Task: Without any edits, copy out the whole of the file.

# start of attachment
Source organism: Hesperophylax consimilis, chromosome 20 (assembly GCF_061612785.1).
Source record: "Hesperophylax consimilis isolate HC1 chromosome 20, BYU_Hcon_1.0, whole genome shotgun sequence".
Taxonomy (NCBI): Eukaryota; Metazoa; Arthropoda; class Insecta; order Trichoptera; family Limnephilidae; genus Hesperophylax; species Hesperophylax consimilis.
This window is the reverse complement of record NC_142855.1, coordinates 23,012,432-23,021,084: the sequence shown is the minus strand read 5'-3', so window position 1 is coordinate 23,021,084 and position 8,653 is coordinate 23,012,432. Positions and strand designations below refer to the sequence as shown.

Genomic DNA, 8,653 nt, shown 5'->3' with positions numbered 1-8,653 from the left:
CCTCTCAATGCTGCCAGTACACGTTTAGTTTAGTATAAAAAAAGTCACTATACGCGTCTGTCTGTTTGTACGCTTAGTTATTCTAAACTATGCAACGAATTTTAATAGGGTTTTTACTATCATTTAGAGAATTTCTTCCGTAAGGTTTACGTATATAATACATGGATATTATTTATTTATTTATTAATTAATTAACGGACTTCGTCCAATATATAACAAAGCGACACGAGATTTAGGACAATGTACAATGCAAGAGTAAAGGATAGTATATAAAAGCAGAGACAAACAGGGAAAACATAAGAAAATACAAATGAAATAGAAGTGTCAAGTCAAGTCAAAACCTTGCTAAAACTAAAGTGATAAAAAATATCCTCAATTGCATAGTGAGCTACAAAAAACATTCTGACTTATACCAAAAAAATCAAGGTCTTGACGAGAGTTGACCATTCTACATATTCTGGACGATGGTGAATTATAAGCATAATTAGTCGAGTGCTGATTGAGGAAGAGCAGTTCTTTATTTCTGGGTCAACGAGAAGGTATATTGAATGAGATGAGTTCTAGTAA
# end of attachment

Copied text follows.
Source organism: Hesperophylax consimilis, chromosome 20 (assembly GCF_061612785.1).
Source record: "Hesperophylax consimilis isolate HC1 chromosome 20, BYU_Hcon_1.0, whole genome shotgun sequence".
Taxonomy (NCBI): Eukaryota; Metazoa; Arthropoda; class Insecta; order Trichoptera; family Limnephilidae; genus Hesperophylax; species Hesperophylax consimilis.
This window is the reverse complement of record NC_142855.1, coordinates 23,012,432-23,021,084: the sequence shown is the minus strand read 5'-3', so window position 1 is coordinate 23,021,084 and position 8,653 is coordinate 23,012,432. Positions and strand designations below refer to the sequence as shown.

Genomic DNA, 8,653 nt, shown 5'->3' with positions numbered 1-8,653 from the left:
CCTCTCAATGCTGCCAGTACACGTTTAGTTTAGTATAAAAAAAGTCACTATACGCGTCTGTCTGTTTGTACGCTTAGTTATTCTAAACTATGCAACGAATTTTAATAGGGTTTTTACTATCATTTAGAGAATTTCTTCCGTAAGGTTTACGTATATAATACATGGATATTATTTATTTATTTATTAATTAATTAACGGACTTCGTCCAATATATAACAAAGCGACACGAGATTTAGGACAATGTACAATGCAAGAGTAAAGGATAGTATATAAAAGCAGAGACAAACAGGGAAAACATAAGAAAATACAAATGAAATAGAAGTGTCAAGTCAAGTCAAAACCTTGCTAAAACTAAAGTGATAAAAAATATCCTCAATTGCATAGTGAGCTACAAAAAACATTCTGACTTATACCAAAAAAATCAAGGTCTTGACGAGAGTTGACCATTCTACATATTCTGGACGATGGTGAATTATAAGCATAATTAGTCGAGTGCTGATTGAGGAAGAGCAGTTCTTTATTTCTGGGTCAACGAGAAGGTATATTGAATGAGATGAGTTCTAGTAA